Making mashed potatoes with Walken: An Interview with Andrew Bryniarski by Kent Hill

You might not know his name, but you’ve certainly seen his movies.

Andrew Bryniarski is a high-octane actor. His explosive and memorable performances stay with you. He is full-tilt, funny and furious. He has worked with an impressive array of Hollywood’s ‘big hitters’ like Tim Burton, Oliver Stone, John McTiernan, Michael Bay and John Singleton. He has starred alongside Bruce Willis, Christopher Walken, Al Pacino, Raul Julia, Richard Lynch and Scooby Doo. He is beaten the shit out of Superman and made out with his girlfriend. Now if that is not an impressive resume, I don’t know what is.

All I can say is, I have done a number of interviews, but this one was a BLAST! Andy I feel has more great stories in him, only a few of which he was able to share over the couple of conversations we had. I would love this guy to sit down and write a ‘tell-all.’ The things that he has done, the places he has been, his experiences as a guy who was plucked out of obscurity and propelled from there to a Hollywood career that has spanned three decades, and has seen him do everything from sacking quarterbacks to wielding chainsaws, in that old Texas-massacre kinda way. It’s a tome that would be utterly enthralling.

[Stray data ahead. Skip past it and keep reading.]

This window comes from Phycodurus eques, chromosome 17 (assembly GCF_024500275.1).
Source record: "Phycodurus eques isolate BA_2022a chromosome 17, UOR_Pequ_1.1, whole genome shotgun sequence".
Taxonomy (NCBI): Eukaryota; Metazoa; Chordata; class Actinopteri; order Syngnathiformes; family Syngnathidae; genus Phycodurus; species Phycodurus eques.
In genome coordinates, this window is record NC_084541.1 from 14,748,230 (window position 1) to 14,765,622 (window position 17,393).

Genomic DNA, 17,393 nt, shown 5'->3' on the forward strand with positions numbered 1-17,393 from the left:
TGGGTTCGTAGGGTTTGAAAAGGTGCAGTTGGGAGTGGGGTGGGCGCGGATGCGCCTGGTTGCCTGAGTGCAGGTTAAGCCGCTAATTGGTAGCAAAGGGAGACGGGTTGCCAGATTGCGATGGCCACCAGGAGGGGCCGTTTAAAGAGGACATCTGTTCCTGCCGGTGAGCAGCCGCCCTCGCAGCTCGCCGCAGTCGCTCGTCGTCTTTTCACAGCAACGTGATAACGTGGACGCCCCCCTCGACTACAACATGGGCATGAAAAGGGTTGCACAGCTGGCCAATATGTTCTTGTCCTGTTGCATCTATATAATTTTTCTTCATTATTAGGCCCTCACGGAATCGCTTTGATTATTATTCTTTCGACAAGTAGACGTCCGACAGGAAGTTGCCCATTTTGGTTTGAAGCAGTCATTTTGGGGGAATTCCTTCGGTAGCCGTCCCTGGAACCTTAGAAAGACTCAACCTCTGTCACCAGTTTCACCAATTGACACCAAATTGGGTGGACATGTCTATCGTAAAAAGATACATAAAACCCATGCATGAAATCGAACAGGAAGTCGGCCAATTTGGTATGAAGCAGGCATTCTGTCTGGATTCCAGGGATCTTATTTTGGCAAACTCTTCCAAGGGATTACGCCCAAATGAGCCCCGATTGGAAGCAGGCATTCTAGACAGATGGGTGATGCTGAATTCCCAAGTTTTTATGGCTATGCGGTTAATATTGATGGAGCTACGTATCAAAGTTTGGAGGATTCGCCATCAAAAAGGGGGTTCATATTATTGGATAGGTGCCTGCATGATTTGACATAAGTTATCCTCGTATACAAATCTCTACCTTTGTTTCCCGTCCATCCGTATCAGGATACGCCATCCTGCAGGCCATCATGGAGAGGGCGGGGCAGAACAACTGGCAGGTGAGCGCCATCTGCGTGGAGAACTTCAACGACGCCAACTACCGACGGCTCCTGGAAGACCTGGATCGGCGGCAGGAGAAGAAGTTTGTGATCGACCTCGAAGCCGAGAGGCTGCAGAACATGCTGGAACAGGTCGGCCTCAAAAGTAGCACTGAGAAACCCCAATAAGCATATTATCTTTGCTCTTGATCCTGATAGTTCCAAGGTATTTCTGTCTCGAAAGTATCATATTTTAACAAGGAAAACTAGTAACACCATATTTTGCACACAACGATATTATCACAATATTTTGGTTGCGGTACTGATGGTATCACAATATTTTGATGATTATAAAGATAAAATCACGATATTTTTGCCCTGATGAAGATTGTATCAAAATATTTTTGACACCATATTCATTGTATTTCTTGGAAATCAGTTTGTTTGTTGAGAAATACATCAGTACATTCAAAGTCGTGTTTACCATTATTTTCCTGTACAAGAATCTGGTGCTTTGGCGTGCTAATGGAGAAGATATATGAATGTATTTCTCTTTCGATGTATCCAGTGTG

The same enthusiasm that Andy applies to his work is apparent in his personality and his perspective. I get the impression there is no half-way with this man, and though it might seem that he has drifted from one grand adventure to another, there is a relentless dedication beneath the surface bravado that has been the catalyst behind his success.

It is always my intention to transcribe my interviews as, at times, the quality of the recording is not that great. But this is one of those times where you have to hear it from the man himself. No one does Andrew Bryniarski better than Andrew Bryniarski, unless of course it’s Andrew Bryniarski doing Christopher Walken (which I promise you’ll love.)